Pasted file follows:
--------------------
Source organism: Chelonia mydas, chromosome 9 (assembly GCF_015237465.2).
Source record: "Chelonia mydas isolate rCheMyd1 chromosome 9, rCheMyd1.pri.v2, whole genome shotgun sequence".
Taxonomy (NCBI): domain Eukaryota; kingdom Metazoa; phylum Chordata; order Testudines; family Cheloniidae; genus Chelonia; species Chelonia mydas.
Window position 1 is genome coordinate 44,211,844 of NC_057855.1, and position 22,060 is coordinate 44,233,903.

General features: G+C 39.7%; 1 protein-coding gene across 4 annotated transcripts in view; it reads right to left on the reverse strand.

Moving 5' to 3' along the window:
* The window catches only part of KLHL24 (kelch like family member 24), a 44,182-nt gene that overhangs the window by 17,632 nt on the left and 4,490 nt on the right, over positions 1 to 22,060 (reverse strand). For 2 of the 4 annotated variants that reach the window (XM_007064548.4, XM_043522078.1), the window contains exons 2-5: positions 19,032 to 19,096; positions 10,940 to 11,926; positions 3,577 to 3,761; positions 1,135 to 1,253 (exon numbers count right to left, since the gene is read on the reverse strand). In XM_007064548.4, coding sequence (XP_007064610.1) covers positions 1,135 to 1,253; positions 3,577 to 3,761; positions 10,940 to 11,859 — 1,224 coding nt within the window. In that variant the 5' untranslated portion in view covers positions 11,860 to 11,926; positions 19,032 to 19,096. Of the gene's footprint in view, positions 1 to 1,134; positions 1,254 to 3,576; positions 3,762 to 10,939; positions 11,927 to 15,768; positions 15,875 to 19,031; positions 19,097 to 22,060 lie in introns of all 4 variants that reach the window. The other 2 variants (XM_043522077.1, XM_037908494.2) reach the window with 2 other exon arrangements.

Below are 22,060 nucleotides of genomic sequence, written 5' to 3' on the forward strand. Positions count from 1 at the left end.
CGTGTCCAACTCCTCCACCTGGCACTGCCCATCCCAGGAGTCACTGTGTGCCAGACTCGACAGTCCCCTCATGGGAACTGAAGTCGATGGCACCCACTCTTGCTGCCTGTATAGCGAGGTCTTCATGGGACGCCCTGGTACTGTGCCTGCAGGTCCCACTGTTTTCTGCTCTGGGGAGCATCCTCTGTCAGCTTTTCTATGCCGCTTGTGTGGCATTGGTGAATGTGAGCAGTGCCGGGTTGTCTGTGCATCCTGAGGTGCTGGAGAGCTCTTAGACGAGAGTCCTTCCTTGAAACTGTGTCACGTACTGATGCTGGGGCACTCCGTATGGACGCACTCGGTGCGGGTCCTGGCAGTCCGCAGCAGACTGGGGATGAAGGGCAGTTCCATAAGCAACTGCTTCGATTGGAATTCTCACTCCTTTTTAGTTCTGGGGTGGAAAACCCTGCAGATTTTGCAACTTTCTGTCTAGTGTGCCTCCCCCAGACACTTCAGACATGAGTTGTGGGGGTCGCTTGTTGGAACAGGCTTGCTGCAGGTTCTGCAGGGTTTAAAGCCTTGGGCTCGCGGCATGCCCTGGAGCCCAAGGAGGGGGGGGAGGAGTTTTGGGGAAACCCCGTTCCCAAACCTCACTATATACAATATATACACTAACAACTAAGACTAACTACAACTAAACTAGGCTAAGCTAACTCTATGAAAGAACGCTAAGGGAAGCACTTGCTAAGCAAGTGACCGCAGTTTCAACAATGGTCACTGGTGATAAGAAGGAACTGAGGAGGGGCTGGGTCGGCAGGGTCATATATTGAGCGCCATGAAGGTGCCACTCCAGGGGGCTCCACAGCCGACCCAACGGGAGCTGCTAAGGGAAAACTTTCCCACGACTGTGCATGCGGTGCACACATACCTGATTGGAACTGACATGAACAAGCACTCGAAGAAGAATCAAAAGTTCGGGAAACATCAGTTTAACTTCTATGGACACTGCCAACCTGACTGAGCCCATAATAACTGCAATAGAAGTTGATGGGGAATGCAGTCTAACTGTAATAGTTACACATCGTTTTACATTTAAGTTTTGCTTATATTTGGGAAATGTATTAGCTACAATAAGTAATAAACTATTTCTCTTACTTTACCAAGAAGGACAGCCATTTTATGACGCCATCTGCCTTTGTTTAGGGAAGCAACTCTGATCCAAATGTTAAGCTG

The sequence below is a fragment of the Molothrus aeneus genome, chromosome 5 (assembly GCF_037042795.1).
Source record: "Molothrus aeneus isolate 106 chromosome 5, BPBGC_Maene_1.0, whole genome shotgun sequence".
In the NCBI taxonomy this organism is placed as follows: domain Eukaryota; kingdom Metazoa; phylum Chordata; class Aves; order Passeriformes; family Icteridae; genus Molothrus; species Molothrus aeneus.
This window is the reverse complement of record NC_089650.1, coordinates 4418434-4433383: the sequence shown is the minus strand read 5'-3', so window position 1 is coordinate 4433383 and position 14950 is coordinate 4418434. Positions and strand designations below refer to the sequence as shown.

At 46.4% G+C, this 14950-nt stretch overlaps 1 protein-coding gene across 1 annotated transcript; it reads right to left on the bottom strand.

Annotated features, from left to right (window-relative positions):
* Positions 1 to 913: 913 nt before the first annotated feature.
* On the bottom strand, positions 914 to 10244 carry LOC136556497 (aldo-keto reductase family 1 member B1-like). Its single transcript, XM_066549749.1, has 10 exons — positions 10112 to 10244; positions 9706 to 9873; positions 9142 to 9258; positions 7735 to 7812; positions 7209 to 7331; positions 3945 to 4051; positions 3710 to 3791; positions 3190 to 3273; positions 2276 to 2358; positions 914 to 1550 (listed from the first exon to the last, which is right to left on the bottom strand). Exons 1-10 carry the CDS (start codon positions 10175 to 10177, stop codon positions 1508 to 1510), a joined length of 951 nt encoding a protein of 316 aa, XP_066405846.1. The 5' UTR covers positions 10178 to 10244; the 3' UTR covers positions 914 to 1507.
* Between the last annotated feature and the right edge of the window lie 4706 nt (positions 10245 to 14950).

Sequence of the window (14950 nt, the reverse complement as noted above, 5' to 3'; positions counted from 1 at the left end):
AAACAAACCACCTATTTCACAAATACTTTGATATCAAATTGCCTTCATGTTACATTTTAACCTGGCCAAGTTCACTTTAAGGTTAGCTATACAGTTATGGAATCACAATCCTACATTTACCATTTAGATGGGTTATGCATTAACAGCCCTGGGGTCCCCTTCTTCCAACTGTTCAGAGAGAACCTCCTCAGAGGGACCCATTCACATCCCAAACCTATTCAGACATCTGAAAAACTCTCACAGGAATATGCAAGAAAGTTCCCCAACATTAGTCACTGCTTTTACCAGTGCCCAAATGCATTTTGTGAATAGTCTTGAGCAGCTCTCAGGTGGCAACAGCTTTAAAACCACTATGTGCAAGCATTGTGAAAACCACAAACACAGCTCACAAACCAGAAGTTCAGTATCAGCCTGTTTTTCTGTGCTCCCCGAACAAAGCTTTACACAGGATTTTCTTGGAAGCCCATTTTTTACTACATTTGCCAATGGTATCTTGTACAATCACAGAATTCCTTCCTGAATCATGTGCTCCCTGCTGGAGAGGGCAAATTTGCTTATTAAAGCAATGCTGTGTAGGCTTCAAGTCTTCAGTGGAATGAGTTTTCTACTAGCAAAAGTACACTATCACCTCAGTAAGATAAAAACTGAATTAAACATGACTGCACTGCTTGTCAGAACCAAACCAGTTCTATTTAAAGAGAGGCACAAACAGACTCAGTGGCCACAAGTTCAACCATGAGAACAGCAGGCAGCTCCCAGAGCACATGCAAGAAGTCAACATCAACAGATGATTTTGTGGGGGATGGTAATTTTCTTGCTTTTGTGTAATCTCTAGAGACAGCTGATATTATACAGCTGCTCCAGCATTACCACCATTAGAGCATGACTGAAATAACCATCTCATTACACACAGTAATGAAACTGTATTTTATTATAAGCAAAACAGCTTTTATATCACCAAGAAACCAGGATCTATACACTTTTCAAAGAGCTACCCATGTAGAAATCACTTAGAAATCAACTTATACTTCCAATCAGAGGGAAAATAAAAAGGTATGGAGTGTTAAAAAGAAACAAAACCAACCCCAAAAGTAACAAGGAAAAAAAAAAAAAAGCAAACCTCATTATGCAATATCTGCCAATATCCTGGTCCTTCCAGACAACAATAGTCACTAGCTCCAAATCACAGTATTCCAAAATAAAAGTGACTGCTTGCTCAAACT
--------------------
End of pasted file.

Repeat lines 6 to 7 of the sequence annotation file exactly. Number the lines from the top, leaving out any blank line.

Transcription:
Moving 5' to 3' along the window:
* The window catches only part of KLHL24 (kelch like family member 24), a 44,182-nt gene that overhangs the window by 17,632 nt on the left and 4,490 nt on the right, over positions 1 to 22,060 (reverse strand). For 2 of the 4 annotated variants that reach the window (XM_007064548.4, XM_043522078.1), the window contains exons 2-5: positions 19,032 to 19,096; positions 10,940 to 11,926; positions 3,577 to 3,761; positions 1,135 to 1,253 (exon numbers count right to left, since the gene is read on the reverse strand). In XM_007064548.4, coding sequence (XP_007064610.1) covers positions 1,135 to 1,253; positions 3,577 to 3,761; positions 10,940 to 11,859 — 1,224 coding nt within the window. In that variant the 5' untranslated portion in view covers positions 11,860 to 11,926; positions 19,032 to 19,096. Of the gene's footprint in view, positions 1 to 1,134; positions 1,254 to 3,576; positions 3,762 to 10,939; positions 11,927 to 15,768; positions 15,875 to 19,031; positions 19,097 to 22,060 lie in introns of all 4 variants that reach the window. The other 2 variants (XM_043522077.1, XM_037908494.2) reach the window with 2 other exon arrangements.